Roll on 2027, when I can have a good snoop at 1926 census!

We can look forward to having a good rummage through the past of our great-grandparents and grandparents when the 1926 census returns will be released for public inspection in January, 2027, so says Kathriona Devereux
Roll on 2027, when I can have a good snoop at 1926 census!

A female piper performing at a Feis at the Mardyke, Cork, in July, 1926. The census that year was the first in Ireland since 1911.

I LOVE a census - a snapshot of a population and exercise in future planning, or an opportunity to nosy at the lives and living arrangements of our ancestors.

One thing we can thank the British empire for was rigorous note-taking. The census of the Irish population was taken every 10 years from 1821 until 1911.

Unfortunately, very few of these returns survived, most being destroyed in the fire at the Public Record Office at the beginning of the Civil War in 1922. 

Imagine what wealth of information was lost; if, instead, we were able to search digitised archives online and trace our relatives back to before the Famine!

No census was taken in 1921 during the War of Independence, the nascent Irish state was preoccupied with getting the machinery of society up and running once the British left, so the work of census-taking didn’t resume again till 1926.

In that 15-year gap between 1911 and 1926, Ireland had changed utterly; endured the Great War, rode the wave of nationalism and republicanism, fought the War of Independence, and suffered the Civil War. The trauma of those years is hard to fathom.

To date, 15 censuses have been taken since the founding of the state, initially every ten years and then roughly every five years since 1946.

The census due in 1976 was cancelled as an economic measure and the census due to take place in April, 2001, was postponed due to foot and mouth disease.

A different disease postponed last year’s scheduled census; the Central Statistics Office believed that undertaking the huge logistical effort of a census was too difficult during pandemic restrictions and might not deliver the robust returns needed.

The 1901 and 1911 censuses are available online and we can look forward to having a good rummage through the past of our great-grandparents and grandparents when the 1926 census returns will be released for public inspection in January, 2027. The internet and digitisation of records has made exploring (or snooping) on the lives of others so much easier. With much talk of 1922 commemorations and previous censuses, I decided to look up notable political figures living in Cork in 1911.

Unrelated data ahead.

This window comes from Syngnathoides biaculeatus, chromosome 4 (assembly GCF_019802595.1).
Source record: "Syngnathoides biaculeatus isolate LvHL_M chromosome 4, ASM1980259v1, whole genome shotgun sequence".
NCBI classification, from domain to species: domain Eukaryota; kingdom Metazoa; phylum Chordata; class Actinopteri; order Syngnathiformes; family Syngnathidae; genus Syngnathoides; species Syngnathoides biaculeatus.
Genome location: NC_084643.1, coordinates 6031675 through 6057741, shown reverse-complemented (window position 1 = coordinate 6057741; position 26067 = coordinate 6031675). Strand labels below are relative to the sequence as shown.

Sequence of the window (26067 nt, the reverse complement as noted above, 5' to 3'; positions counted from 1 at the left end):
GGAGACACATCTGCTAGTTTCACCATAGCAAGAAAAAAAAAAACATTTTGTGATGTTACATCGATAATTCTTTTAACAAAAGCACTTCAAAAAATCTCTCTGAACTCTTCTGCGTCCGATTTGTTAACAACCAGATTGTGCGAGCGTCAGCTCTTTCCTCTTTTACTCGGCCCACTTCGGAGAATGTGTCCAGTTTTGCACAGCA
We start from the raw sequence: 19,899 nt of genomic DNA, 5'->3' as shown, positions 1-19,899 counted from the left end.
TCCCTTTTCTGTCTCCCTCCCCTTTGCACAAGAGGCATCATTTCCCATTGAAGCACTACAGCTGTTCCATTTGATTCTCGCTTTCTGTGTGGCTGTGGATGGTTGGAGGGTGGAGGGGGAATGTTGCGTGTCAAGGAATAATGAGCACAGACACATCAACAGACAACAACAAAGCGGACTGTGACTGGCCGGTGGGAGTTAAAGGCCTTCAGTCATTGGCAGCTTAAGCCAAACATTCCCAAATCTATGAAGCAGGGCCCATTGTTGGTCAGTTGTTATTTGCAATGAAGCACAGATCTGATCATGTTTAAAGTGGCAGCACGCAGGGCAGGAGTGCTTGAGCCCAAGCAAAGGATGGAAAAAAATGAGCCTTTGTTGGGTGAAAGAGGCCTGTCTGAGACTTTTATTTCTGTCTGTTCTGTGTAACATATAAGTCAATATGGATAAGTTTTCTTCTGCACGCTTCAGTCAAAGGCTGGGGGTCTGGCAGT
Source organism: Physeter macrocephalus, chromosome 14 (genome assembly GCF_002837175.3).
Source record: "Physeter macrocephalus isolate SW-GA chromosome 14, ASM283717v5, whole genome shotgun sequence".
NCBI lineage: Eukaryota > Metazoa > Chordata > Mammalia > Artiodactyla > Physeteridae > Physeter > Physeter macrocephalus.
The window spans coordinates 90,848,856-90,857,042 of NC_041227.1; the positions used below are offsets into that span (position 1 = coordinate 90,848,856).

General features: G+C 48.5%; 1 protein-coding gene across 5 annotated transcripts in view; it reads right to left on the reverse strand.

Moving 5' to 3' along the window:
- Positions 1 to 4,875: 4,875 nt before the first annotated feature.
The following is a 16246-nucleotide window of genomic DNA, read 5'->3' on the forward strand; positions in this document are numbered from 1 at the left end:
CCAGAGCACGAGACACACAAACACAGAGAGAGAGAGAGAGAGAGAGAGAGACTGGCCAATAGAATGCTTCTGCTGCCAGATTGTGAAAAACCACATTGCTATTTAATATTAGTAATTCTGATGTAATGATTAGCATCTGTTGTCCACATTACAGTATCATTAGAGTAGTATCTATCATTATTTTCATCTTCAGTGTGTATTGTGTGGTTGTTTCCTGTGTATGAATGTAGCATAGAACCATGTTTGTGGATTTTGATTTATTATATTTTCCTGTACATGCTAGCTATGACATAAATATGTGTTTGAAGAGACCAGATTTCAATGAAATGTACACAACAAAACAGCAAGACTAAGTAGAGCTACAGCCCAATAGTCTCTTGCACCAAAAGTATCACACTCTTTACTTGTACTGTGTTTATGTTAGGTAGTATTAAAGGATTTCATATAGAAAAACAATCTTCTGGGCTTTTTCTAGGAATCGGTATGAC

Tomás MacCurtain was living with his wife Eilís at 19, Nicholas Street, with their two-year-old daughter Siobhán and son Pádraig who is noted as “under 1 month”.

Terence MacSwiney filled in the census in Irish as Toirdhealbhach Mac Suibhne and he was at a house on the Blackrock Road with his sister Máire and his brother on the night of Sunday, April 2, 1911.

Back then, did either of those two men or their families have any idea of what lay ahead in the next nine years, and how their entwined future destinies as ill-fated Lord Mayors of Cork and their premature deaths through murder and hunger strike would change the course of Irish history forever?

But what about people closer to home? My current house was built in 1938 so I’ll have to wait until 2046 to find out who lived in it back then, but my first house was a tiny cottage built for workers from the distillery and brewing industries and I was interested to find out who was living in the terrace more than 100 years ago.

Alas, there was no return for the address in 1911, but there was a married couple, Edward and Julia, living in the house in 1901. He was 50 years old and she was 35. What happened to them in the next ten years? Did they move?

They had very distinctive surnames, but I couldn’t find any record of either of them anywhere in Ireland in 1911. Did they die? I didn’t find any record of their deaths either. Perhaps they were among the tens of thousands of people who emigrated?

I guess I’ll never know what happened to Edward and Julia, but I was very interested to see their next door neighbours, a married couple in their twenties, lived with four children under the age of six and also managed to squeeze in a 25-year-old ‘boarder’ into what would have been a two-room cottage. Where did he sleep?!

It makes my reason for moving to have ‘more space’ laughable. How our ancestors from 111 years ago would wonder at the comfort we live in!

Cork City Libraries currently have an interesting exhibition called Ordinary Lives 1922. It describes various aspects of life, from sport, to school attendance, to newspaper ads for Ford cars costing £170! It shows the 50,000 strong crowd at the Grand Parade to support Michael Collins’ pro-Treaty speech and includes pictures of children in laneways, and details how over-crowding and impoverished living conditions were part of the city’s housing crisis.

“In the 1920s, efforts had been made by the City Corporation of Cork to address this housing crisis through the Cork Housing Scheme. Contemporary newspapers are awash with calls for tenders for the building of new housing”.

So, while life in Ireland has changed completely since 1922, Corkonians are again dealing with a housing crisis.

One hundred years ago, Irish people were reeling from the revolutionary years and dealing with the economic and social hardships of early 20th century life.

It’s important to recognise the great strides taken by the country, while acknowledging the founding ambitions of the early republicans to “equal rights and equal opportunities to all its citizens” is still to be realised.

It’ll be interesting to see what the next 100 years brings, and what our ancestors will be saying about us in 2122 when this year’s census results are revealed.

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